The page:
Upon my 25th birthday last month, I set off to do this 50 for 25 thing, where I would read 50 books in my 25th year to validate my existence as a creative and intellectual soul. Basically, a book per week with a tiny margin of wiggle room. Several of my overachieving friends are doing this too, but they’re better at it than I am (one of them doesn’t drink, which makes the goal a lot more attainable in her case).

I’m not sure whether I’ll meet this lofty goal, since I also read lots of magazines and online media and, to my great chagrin, don’t really have one of those dayjobs that allows me to optimize media consumption time by dicking around on the internet all day (try as I might). I’m also, admittedly, not the world’s fastest or most disciplined reader and will happily stop halfway through a book if it’s no longer ringing my bell.

So, truth time: I’ve read only two books since my February 27 birthday, both memoirs. I just realized, in fact, that I’ve read only one novel in 2011. Nonfiction bender, I guess.

The first book I finished after the 25th birthday was Prozac Nation by Elizabeth Wurtzel, which was huge in the mid-’90s when it was first released. I was a little kid at the time but still remember it being on my radar (maybe from all that MTV I watched at my babysitter’s house). From what I gather, these are the reasons why everyone’s undies were in a right twist over the book:


1.) Hot and brainy female author whose “sexily undone” photo is the original paperback cover. Pretty girls sell things. And, by the way, Wurtzel is the first to acknowledge the obvious motives behind the publisher’s decision to market a book about depression with a photo of its author’s exposed midriff.

2.) Did I mention the author is hot and brainy? Wurtzel is the kind of girl that my friends and I all secretly wish we could be: soap-star beautiful, unusually smart and undeniably gifted as a writer, she’s charming enough to make you kind of love her even though her writing makes abundantly clear that she is probably one of the most self-absorbed and categorically unlikeable people you will ever encounter.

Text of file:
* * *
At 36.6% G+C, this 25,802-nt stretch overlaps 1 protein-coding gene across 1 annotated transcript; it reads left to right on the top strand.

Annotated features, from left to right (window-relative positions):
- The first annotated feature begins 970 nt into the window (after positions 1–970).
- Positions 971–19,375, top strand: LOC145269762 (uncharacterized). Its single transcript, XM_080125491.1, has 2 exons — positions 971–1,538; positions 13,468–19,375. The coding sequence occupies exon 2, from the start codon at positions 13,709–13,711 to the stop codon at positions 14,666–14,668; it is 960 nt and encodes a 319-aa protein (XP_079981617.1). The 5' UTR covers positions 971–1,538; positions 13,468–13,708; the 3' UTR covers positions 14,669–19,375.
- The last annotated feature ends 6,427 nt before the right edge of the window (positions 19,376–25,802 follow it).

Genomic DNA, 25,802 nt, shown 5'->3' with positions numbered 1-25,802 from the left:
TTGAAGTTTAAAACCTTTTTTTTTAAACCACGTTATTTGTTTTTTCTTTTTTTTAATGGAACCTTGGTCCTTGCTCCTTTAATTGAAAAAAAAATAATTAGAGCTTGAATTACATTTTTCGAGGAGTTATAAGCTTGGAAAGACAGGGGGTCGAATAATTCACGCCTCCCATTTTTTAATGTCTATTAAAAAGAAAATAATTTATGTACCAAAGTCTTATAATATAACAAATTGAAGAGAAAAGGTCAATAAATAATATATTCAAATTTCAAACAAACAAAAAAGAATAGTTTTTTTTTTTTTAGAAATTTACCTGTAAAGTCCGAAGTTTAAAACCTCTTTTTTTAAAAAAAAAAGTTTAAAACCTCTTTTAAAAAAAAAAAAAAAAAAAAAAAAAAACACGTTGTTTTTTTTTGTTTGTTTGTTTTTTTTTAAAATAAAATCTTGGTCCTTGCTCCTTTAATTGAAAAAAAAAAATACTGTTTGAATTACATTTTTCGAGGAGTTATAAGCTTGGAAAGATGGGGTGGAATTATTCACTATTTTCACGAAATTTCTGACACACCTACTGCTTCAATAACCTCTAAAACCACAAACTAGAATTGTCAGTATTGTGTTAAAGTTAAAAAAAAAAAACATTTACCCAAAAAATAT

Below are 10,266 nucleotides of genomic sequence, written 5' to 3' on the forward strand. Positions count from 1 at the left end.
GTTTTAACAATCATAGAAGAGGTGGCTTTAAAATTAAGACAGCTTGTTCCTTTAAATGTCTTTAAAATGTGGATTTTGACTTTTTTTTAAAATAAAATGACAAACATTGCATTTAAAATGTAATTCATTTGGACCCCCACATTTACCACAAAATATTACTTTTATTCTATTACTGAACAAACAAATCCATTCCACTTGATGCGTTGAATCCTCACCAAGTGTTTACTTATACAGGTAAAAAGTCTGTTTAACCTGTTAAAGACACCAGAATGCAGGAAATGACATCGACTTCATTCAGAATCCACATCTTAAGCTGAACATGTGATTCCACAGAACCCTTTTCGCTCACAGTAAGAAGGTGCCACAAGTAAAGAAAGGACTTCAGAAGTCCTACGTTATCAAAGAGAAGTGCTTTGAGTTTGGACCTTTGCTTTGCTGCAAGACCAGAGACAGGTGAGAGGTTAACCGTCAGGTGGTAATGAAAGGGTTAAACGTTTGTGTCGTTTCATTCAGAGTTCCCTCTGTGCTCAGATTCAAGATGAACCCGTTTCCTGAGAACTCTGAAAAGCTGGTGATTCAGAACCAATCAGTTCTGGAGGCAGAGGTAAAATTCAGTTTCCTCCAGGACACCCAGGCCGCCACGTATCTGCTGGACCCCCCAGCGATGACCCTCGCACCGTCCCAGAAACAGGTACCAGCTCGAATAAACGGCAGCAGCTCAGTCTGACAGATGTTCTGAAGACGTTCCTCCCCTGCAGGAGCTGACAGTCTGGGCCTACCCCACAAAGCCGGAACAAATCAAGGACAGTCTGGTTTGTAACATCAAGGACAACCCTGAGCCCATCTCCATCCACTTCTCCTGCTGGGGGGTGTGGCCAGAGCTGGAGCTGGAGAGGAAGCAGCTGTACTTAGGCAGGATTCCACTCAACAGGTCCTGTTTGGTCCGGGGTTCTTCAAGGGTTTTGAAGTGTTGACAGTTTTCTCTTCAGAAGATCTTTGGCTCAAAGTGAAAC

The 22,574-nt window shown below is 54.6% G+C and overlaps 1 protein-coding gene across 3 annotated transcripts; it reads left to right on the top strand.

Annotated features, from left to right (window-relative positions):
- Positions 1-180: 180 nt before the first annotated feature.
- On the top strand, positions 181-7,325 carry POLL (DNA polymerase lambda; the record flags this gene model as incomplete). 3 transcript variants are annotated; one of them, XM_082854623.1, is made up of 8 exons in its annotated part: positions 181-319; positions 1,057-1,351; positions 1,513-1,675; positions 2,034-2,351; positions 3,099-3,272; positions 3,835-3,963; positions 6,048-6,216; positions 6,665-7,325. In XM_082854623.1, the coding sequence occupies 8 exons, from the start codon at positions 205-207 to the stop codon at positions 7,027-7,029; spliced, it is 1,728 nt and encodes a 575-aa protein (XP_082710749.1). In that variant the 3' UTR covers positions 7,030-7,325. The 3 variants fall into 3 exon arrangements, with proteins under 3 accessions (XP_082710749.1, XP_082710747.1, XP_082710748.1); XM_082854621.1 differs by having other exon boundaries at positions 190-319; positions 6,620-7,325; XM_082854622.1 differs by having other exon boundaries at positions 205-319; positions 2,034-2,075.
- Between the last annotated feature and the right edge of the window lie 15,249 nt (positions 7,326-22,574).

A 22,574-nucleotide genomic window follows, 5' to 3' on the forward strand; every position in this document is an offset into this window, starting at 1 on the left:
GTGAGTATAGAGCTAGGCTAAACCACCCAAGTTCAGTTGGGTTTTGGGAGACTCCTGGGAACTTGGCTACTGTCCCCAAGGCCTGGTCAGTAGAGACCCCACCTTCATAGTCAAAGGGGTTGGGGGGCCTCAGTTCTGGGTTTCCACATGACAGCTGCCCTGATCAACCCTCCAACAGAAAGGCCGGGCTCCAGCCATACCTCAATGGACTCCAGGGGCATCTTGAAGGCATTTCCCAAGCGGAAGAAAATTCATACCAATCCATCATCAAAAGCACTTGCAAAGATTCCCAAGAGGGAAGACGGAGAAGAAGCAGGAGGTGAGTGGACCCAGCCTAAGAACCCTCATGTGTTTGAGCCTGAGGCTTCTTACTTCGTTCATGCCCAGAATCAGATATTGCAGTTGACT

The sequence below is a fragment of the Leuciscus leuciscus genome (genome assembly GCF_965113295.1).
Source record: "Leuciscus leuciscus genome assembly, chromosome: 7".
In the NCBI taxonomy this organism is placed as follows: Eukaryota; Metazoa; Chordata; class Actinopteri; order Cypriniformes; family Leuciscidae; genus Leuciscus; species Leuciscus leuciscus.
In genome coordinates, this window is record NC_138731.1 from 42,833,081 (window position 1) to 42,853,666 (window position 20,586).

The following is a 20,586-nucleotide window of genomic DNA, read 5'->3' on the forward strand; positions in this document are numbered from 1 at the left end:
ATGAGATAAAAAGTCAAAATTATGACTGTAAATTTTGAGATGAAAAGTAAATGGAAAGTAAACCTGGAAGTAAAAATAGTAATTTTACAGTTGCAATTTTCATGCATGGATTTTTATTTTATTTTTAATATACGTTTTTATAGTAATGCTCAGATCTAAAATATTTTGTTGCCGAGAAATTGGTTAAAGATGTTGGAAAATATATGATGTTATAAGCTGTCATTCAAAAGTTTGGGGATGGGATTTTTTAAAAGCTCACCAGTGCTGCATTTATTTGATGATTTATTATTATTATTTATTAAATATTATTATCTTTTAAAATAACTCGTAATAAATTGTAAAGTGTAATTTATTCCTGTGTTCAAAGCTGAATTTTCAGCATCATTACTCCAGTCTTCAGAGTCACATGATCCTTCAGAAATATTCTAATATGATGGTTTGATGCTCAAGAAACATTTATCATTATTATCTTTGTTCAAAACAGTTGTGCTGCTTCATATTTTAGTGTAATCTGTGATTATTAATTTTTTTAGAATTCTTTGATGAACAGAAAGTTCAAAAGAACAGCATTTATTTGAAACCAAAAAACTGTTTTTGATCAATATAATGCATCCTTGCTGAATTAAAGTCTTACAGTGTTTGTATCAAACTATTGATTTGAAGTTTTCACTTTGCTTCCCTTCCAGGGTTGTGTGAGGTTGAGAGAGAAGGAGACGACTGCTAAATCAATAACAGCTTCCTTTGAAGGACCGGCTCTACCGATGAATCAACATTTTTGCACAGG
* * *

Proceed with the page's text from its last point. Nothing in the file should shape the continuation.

3.) The writing. This is maybe the most transportingly self-aware depiction of what depression feels like that I’ve ever read (and I’ve read them all). It’s honest, and I related to a lot of it. By the way, don’t do as I did and read this after attending your friend’s funeral.

So, here’s the stuff I didn’t like:

1.) Too ’90s. I love a good Gen X narrative as much as the next ’90s brat, but there’s something incredibly dated about Wurtzel’s “listen to me talk about myself and how miserable I am with total indifference to the world around me” approach to memoir writing that, in our post-9/11 era of economic ruin, simply doesn’t fly. I don’t mean to shit on the coming-of-age woes of the generation above me, but the 90s were a pretty awesome time to be seeking your young adult footing (at least if you were, like Wurtzel, highly educated and white). The economy was good, jobs were abundant (at least, again, for the white/educated), the music was fantastic, and the tech boom was beginning to unveil a whole new dimension of possibility–which, in case you’ve forgotten, was super exciting.

Obviously I don’t mean to belittle Wurtzel’s depression, but I feel her privileged experience offers little to feel sorry for–or even, to empathize with–in comparison with the circumstances of most of my contemporaries, who are struggling to find meaningful employment and chart their lives’ paths during this time of political and economic bleakness and in relation to it. In the end, it is this lack of perspective that turns this well-written and candid memoir into another self-indulgent Gen X handwringing session–a factor that, while common when published, now seems painfully passe.

2.) Too long. It’s not a particularly long book, and the writing is consistently solid throughout, but by the last third of the book I was ready for it to be over. “I get it,” I thought to myself. “You’re miserable. You want this to end.” By the end of the book, I too wanted it to end; I’d gone through so many of Wurtzel’s echoed ruminations that I felt like I was depressed myself. Which, maybe, was the point.

Overall:

I’d been meaning to read this book for years, and I’m glad I did. Wurtzel’s nimble prose is certainly something to admire. But, when push comes to shove, Marya Hornbacher is a better choice for madness memoirs.

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